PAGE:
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Tech Talk: An SOS Service for Wineries in Distress

Posted: Monday, 21 May 2012 16:50

Tech Talk: An SOS Service for Wineries in Distress

May 21 : With the sudden increase in wine production and number of wineries in India, there is a likelihood of some difficulty in maintaining high quality standards required to stay afloat. TWC India, a wine consultancy firm with relevant international experience has emerged offering both technical and marketing services to wineries in distress and has positioned itself as an SOS unit, writes Subhash Arora.

TWC India is the Delhi- based Indian arm of the Paris-based TWC which claims to have entered the wine scenario at a rather critical stage with significant quantity of un-bottled wine with suspect quality still lying in tanks at several wineries in Maharashtra and even in Karnataka.

The principle company, TWC is headed by wine consultant Dr. Ariff Jamal who may not be new to India, where he first introduced Albert Bichot from Burgundy through Brindco a decade ago and later was invited through this consultancy firm to surgically revamp the wines at Grover Vineyards 3 years ago. TWC claims that not only did it bring the situation under control; it also raised the bar of quality at Grover Vineyards with wines rated high by Robert Parker’s team.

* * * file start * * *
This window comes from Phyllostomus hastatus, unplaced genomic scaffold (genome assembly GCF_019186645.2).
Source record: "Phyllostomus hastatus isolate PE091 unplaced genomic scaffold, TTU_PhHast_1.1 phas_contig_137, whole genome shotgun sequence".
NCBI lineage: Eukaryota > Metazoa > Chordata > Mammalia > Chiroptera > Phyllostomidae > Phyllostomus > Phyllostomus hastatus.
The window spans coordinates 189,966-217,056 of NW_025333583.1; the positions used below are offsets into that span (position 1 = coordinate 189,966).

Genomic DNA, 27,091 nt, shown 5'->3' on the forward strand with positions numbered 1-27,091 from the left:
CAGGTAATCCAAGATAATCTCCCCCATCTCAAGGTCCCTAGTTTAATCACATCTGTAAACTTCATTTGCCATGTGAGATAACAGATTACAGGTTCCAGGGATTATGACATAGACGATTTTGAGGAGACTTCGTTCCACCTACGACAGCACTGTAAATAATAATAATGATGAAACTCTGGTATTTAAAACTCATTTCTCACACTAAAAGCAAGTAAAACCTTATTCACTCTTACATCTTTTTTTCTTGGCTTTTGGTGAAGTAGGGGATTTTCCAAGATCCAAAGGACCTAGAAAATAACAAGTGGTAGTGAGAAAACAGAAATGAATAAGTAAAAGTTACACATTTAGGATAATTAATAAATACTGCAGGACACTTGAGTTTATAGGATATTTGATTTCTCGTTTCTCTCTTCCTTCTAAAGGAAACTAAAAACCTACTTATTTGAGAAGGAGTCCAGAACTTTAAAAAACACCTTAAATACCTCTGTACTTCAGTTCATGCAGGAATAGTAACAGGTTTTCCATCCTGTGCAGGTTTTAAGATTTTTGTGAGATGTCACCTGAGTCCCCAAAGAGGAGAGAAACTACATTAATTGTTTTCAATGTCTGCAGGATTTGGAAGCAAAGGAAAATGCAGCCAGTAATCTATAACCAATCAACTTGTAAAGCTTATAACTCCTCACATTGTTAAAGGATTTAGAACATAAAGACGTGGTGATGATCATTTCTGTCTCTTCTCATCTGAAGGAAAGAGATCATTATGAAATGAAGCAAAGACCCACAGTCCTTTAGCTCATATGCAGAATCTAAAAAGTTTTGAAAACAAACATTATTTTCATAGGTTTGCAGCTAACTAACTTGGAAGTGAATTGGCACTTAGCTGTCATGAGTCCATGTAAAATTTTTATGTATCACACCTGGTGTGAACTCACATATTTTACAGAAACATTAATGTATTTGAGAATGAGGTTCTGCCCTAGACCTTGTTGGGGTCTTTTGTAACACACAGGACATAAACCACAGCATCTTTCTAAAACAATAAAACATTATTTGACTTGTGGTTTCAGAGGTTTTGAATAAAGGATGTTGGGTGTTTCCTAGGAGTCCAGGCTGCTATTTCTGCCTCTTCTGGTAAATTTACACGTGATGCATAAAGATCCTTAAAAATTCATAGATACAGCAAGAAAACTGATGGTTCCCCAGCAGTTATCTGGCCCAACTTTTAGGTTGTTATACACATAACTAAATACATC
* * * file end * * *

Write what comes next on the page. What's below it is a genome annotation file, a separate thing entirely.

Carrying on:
Keeping in view the burgeoning potential demand in the Asian wine market, TWC started early to provide their services in China and India. The Indian subsidiary has been named as Tastevin Wine Consultancy and is managed by the young and energetic Managing Director, Prateek Mehra who has worked under Dr. Jamal and accumulated valuable hands-on wine making experience in several countries in Europe, U.S.A, Oceania and Asia.

‘With a clear understanding of the Indian environment, difficulties both in viticulture and viniculture, language barriers, supplies of chemical material for wine making, its availabilities and structure, manned with a trained local team with international experience, we have set up the base in India to cater for this new and upcoming market, with China market to follow,’ Dr Jamal informs delWine.

‘The general objective for the Indian market also includes providing related services which include Production, Assessment - Selection and Sourcing, Marketing and Sales, Public Relations and Legal Translations’, says Mehra, adding, ‘ In addition, TWC will go a step further and also become involved in providing  complete local on-site assistance through the winemaking -starting from grapes to the bottle.’ 

‘We know that the domestic wine making segment within the trade was dominated principally by pioneers like Grover and Indage who paved the path to bring India onto the world wine map based on Old World style wines,’ says Dr Jamal, adding ‘thereafter the new comers like Sula, Four seasons etc. brought in a fresh wind with new styles and took the trade to the next step.’